Recently, the first ever estimate of the number of children living poverty in developing countries was undertaken. The incidence of child poverty was estimated by establishing how many children suffer severe deprivation in at least one out of seven indicators which are internationally recognized as their rights as well as constitutive of poverty. This is a major step forward in the analysis of poverty.
In this Working Paper, we generalize these findings on the incidence of children living in poverty by exploring how to estimate the depth and severity of child poverty. Two countries can have the same proportion of children living in poverty; however, the actual plight of children could be very different depending on how many deprivations, on average, children suffer. In addition, even if they suffer from the same average number of deprivations, these deprivations could be the same for all children or be very unevenly distributed.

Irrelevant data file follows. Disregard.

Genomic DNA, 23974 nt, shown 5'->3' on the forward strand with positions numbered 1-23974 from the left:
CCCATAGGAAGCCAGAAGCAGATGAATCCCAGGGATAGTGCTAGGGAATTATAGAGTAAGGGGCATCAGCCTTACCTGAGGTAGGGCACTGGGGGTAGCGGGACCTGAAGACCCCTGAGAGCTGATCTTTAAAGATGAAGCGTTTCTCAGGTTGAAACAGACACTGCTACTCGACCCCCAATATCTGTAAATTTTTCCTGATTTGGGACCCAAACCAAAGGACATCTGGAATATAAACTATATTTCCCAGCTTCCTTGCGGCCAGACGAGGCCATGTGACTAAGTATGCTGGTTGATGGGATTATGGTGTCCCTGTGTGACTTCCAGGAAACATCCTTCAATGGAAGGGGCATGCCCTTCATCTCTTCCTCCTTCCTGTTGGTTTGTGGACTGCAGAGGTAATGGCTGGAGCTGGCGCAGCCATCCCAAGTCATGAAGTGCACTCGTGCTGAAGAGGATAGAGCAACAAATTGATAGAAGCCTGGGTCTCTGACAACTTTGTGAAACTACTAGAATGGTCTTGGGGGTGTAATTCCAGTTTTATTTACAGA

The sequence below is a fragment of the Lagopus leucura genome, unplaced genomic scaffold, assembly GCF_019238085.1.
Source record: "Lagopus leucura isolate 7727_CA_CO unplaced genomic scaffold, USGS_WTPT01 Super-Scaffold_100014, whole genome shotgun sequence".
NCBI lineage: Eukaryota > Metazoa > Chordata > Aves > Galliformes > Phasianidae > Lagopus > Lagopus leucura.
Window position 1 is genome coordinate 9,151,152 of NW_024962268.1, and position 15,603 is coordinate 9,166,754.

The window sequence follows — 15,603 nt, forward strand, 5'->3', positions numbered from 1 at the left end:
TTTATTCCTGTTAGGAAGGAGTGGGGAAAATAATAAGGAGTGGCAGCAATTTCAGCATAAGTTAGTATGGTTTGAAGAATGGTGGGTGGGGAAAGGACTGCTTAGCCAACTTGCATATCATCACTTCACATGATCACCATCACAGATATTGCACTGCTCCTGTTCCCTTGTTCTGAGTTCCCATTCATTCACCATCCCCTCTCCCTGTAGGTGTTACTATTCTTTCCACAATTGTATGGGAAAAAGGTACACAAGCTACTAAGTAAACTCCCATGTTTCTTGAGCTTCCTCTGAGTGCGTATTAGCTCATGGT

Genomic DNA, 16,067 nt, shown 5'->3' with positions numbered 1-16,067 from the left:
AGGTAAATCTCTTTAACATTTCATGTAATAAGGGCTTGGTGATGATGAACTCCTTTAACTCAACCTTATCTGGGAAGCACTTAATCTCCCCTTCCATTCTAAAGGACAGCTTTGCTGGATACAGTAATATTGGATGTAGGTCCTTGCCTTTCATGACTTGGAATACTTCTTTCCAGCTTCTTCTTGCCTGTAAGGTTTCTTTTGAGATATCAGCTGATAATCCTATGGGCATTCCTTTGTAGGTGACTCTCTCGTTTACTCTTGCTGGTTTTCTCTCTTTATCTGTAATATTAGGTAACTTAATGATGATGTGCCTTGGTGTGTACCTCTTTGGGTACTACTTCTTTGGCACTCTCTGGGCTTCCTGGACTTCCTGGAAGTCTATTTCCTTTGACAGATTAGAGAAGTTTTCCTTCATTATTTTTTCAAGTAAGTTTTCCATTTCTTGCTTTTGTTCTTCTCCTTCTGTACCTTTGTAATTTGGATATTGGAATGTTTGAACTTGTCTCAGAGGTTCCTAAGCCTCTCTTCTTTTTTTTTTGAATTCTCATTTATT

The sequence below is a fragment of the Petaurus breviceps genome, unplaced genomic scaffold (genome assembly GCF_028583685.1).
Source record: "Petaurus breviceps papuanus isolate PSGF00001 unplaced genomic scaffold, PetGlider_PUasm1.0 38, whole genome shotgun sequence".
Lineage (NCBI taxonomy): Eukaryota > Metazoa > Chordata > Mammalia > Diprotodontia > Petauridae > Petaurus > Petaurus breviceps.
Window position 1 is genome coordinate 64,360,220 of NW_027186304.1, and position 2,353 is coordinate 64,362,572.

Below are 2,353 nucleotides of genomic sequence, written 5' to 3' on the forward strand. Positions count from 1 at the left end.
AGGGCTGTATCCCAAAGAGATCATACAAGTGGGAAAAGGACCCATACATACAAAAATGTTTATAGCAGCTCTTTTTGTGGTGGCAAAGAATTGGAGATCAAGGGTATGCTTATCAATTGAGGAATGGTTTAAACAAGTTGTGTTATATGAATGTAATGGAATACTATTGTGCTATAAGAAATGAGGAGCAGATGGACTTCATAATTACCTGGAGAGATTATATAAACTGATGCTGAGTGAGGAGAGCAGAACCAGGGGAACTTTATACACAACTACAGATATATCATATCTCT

We show how these considerations can be used to estimate the depth and severity of poverty. We use regional data to provide applied examples of this methodology. The method proposed in this Working Paper is similar to the one used to estimate the incidence, depth and severity of income poverty. The paper also offers some possible generalizations and ways forward for future research. Working Paper prepared by Alberto Minujin and Enrique Delamonica for the United Nations Children’s Fund (UNICEF), Global Policy Section, New York, 2005.
The text has not been edited to official publication standards and UNICEF accepts no responsibility for errors. Download the full paper from the UNICEF’s website